Minimum rate of interest at which the Bank of England was willing to lend to the money market; discontinued in 1981, but occasionally reused in moments of crisis.
Monetary compensatory amounts (MCAs)
Part of a complicated system of levies and subsidies designed to smooth currency-related distortions in EC cross-border farm trade.
Total amount of money in an economy, as described by definitions M0, M2, M4, M4c, M5. The most widely used are: M0, the wide monetary base, which consists of notes and coins in circulation outside of a central Bank (such as the Bank of England), plus bankers' operational deposits within the bank; and M4, which consists of the private sector's holdings of notes and coins and all sterling deposits at banks and savings and loans (building societies). In Germany M3 includes cash in circulation, current accounts and short-term deposits.
U.S. name for unit trust.
Wealthy individual whose capital backs the Lloyd's of London insurance market.
The National Association of Securities Dealers Automated Quotation system, operated in the U.S. by the National Association of Securities Dealers. A computerized system for providing price quotes for securities in the U.S.
Return that doesn't take account of the effect of inflation.
Open-ended investment companies, a substitute for unit trusts with a single price for buying and selling.
In the UK a civil servant and also a court officer, attached to the Insolvency Service, which is an executive agency of the Department of Trade and Industry. The official receiver is first on the scene in any bankruptcy or compulsory liquidation.
Financial centre free of many taxes and constraints, such as the Bahamas, Bahrain, and the Cayman Islands.
Agreement entitling the holder to buy (call) or sell (put) shares or commodities, within a given time and at a given price, from or to the other party to the agreement.
Ranked after preference shares and debentures, for dividend payments and liquidation preference; the securities that usually confer ownership of the company. In the U.S. they are known as common stock.
Over-the-counter market (OTC)
Trading in shares away from organized exchanges; usually carried out over the telephone or via a computer network.
Shares for which the buyer pays only part of the issue price initially, paying for the rest at predetermined dates, on the last of which they become fully paid.
Personal equity plan (PEP)
Replaced in 1999 by individual savings accounts, a vehicle for UK individuals to invest a certain sum in equities each year without attracting income tax or capital gains tax.
The right of existing shareholders to buy additional shares in a company through a new issue, before it is offered to the public.
Preference shares/preferred stock
Fixed dividend shares that rank above ordinary shares if a company is liquidated (wound up).
A share's price divided by its last published earnings per share. It is used as a measure of comparing a company's share value with others and as a valuation metric.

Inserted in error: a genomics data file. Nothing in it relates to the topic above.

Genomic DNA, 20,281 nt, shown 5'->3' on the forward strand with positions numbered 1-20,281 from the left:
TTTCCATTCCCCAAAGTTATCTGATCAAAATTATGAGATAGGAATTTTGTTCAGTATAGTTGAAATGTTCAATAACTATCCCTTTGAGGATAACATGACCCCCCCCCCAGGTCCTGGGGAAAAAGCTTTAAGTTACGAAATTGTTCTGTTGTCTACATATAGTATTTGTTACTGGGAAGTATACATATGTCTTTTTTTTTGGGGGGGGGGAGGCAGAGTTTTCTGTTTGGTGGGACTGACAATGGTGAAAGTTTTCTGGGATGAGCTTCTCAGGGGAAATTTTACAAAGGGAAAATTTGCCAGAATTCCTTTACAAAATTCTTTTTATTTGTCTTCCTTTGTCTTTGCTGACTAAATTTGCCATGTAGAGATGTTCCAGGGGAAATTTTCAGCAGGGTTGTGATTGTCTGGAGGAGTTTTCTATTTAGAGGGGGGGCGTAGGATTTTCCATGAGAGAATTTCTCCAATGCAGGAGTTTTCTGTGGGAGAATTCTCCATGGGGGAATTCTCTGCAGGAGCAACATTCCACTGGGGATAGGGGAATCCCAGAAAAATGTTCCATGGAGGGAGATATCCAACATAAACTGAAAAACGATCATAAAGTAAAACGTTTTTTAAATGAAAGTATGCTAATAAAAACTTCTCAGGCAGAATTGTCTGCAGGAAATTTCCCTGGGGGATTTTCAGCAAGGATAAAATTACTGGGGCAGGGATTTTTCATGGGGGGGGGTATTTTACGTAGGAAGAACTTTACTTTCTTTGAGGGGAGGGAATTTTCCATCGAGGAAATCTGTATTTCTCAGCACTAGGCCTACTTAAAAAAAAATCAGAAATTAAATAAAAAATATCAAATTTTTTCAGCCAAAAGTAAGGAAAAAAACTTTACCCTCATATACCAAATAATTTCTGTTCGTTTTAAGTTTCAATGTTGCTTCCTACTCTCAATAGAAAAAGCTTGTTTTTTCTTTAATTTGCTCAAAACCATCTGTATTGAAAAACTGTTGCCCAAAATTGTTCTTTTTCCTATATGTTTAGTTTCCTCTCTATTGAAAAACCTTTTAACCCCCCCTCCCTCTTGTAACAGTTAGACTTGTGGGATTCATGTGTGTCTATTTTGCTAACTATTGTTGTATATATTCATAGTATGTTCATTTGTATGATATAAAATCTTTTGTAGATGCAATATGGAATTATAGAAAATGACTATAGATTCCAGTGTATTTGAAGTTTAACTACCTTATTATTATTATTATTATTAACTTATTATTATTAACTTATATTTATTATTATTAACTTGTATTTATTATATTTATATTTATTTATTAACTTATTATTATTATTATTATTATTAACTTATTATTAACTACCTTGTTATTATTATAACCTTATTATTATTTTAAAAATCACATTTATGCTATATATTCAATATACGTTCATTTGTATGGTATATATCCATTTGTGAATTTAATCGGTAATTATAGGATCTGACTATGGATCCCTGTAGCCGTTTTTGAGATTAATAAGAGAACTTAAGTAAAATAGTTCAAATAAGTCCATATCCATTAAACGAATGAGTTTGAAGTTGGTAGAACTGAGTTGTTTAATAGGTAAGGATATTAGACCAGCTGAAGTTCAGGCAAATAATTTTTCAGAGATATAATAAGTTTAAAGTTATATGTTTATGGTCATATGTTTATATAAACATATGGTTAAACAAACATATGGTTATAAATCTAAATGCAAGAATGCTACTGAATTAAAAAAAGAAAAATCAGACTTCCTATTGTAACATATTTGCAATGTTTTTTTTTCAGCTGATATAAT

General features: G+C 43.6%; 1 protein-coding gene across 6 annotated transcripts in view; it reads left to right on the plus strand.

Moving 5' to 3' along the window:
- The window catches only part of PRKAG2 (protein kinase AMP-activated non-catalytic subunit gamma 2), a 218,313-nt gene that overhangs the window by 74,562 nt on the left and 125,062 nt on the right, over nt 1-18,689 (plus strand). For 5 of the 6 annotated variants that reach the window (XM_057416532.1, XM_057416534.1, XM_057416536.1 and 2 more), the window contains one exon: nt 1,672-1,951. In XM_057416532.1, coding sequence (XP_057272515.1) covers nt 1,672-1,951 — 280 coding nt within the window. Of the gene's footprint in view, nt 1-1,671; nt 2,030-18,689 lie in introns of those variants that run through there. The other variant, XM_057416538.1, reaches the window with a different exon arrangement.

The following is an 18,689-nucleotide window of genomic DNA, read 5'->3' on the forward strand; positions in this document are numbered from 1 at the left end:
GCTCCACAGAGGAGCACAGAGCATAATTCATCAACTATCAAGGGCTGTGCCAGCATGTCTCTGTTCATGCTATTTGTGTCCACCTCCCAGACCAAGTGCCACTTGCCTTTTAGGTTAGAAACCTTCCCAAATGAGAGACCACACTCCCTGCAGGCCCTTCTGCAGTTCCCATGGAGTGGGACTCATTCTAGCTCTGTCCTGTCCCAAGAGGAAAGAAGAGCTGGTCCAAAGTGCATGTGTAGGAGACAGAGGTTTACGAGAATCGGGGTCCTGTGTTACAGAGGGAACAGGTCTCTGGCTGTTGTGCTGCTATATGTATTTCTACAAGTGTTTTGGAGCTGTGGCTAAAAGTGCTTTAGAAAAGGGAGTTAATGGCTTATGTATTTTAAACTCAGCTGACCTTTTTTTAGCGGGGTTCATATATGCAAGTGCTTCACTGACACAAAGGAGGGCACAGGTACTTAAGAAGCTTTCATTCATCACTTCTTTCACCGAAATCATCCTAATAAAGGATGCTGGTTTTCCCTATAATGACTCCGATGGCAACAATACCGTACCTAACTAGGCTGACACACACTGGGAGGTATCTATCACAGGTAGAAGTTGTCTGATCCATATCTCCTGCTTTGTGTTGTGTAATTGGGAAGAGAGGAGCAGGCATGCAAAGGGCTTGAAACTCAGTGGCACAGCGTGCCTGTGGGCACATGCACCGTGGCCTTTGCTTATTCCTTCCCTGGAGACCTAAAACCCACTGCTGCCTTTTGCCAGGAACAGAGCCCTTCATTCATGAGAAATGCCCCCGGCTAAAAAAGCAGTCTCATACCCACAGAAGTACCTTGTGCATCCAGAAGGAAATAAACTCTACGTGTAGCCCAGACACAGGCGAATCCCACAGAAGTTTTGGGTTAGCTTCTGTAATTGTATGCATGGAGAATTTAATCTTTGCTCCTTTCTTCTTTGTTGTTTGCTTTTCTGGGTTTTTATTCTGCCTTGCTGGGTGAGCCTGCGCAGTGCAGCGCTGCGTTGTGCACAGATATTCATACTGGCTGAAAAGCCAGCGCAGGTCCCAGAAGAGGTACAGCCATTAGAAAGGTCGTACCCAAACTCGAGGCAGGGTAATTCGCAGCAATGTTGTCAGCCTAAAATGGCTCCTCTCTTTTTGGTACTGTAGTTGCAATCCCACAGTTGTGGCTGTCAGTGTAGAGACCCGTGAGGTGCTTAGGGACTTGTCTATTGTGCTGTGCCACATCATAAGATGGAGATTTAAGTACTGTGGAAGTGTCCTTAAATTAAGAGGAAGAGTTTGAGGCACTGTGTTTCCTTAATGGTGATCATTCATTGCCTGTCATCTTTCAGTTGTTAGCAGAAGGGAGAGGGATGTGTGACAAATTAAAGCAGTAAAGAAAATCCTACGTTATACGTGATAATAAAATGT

Batch of deals involving a number of different shares carried out simultaneously by a single stock market trader, who may either be acting for a client or have taken the action on their own account.
Public sector borrowing requirement (PSBR)
In the UK the PSBR defines the amount that the public sector as a whole has to borrow in any financial year.
Purchasing power parity
Method of valuation implying that the correct exchange rate between two currencies is the one that equalizes the price of the same traded item in both countries.
Laying of a primary risk to a secondary insurer.
A risk a purchaser of a bond needs to take into consideration when calculating the yield to maturity on the bond. The calculation assumes that coupon repayments are reinvested at the same rate as the yield to maturity calculated at the time of purchase. The risk is that over the life of the bond interest rates fall and the coupon payments are reinvested at less than the yield to maturity at the time of purchase. Reinvestment risk is one of several types of risk associated with bonds. Others are interest rate risk, credit risk, call risk, inflation risk, currency risk, and event risk.
Categories of liquid assets of a bank or company consisting mainly of retained profits.
Internationally acceptable currency which is held by other countries as part of their central reserves.
Proportion of deposits that a bank must by law keep in cash or place with the central bank.
Banking services primarily for individuals and small businesses; wholesale or corporate banking deals with institutions and commercial concerns.
Retail price index (RPI)
Measure of the level of consumer prices for goods. The inflation rate in the UK is the RPI's percentage increase usually compared with the same month the previous year. In the U.S. the same rate is the consumer price index.